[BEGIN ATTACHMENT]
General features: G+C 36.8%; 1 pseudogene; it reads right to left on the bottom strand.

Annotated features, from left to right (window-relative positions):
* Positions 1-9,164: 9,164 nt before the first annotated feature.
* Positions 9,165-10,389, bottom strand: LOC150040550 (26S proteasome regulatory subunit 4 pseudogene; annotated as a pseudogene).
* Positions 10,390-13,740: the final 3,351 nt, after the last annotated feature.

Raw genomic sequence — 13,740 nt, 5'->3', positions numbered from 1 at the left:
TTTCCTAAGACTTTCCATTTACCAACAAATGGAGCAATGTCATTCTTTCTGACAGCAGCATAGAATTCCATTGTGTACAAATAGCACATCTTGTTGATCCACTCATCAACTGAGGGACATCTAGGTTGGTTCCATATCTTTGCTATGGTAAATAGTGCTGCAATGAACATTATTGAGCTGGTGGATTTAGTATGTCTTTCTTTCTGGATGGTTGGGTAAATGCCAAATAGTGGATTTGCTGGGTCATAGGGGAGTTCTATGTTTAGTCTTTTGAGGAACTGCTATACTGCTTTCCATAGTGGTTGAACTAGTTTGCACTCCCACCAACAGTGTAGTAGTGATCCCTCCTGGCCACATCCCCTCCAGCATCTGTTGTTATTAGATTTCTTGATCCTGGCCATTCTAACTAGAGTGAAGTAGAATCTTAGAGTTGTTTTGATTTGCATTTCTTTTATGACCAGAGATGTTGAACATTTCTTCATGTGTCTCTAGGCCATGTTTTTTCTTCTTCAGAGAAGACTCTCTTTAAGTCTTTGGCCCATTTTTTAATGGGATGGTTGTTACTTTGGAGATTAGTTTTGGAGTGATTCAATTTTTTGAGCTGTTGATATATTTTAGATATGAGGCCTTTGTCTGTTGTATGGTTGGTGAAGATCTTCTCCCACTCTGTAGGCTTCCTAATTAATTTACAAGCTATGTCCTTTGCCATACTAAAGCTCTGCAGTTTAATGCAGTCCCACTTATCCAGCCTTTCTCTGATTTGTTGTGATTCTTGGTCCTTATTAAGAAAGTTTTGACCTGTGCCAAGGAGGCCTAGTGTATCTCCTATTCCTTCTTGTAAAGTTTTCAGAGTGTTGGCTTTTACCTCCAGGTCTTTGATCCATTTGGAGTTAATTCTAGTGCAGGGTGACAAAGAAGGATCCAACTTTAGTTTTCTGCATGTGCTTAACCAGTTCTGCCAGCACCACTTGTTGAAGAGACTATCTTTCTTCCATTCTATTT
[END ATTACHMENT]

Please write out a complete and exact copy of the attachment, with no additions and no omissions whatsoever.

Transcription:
General features: G+C 36.8%; 1 pseudogene; it reads right to left on the bottom strand.

Annotated features, from left to right (window-relative positions):
* Positions 1-9,164: 9,164 nt before the first annotated feature.
* Positions 9,165-10,389, bottom strand: LOC150040550 (26S proteasome regulatory subunit 4 pseudogene; annotated as a pseudogene).
* Positions 10,390-13,740: the final 3,351 nt, after the last annotated feature.

Raw genomic sequence — 13,740 nt, 5'->3', positions numbered from 1 at the left:
TTTCCTAAGACTTTCCATTTACCAACAAATGGAGCAATGTCATTCTTTCTGACAGCAGCATAGAATTCCATTGTGTACAAATAGCACATCTTGTTGATCCACTCATCAACTGAGGGACATCTAGGTTGGTTCCATATCTTTGCTATGGTAAATAGTGCTGCAATGAACATTATTGAGCTGGTGGATTTAGTATGTCTTTCTTTCTGGATGGTTGGGTAAATGCCAAATAGTGGATTTGCTGGGTCATAGGGGAGTTCTATGTTTAGTCTTTTGAGGAACTGCTATACTGCTTTCCATAGTGGTTGAACTAGTTTGCACTCCCACCAACAGTGTAGTAGTGATCCCTCCTGGCCACATCCCCTCCAGCATCTGTTGTTATTAGATTTCTTGATCCTGGCCATTCTAACTAGAGTGAAGTAGAATCTTAGAGTTGTTTTGATTTGCATTTCTTTTATGACCAGAGATGTTGAACATTTCTTCATGTGTCTCTAGGCCATGTTTTTTCTTCTTCAGAGAAGACTCTCTTTAAGTCTTTGGCCCATTTTTTAATGGGATGGTTGTTACTTTGGAGATTAGTTTTGGAGTGATTCAATTTTTTGAGCTGTTGATATATTTTAGATATGAGGCCTTTGTCTGTTGTATGGTTGGTGAAGATCTTCTCCCACTCTGTAGGCTTCCTAATTAATTTACAAGCTATGTCCTTTGCCATACTAAAGCTCTGCAGTTTAATGCAGTCCCACTTATCCAGCCTTTCTCTGATTTGTTGTGATTCTTGGTCCTTATTAAGAAAGTTTTGACCTGTGCCAAGGAGGCCTAGTGTATCTCCTATTCCTTCTTGTAAAGTTTTCAGAGTGTTGGCTTTTACCTCCAGGTCTTTGATCCATTTGGAGTTAATTCTAGTGCAGGGTGACAAAGAAGGATCCAACTTTAGTTTTCTGCATGTGCTTAACCAGTTCTGCCAGCACCACTTGTTGAAGAGACTATCTTTCTTCCATTCTATTT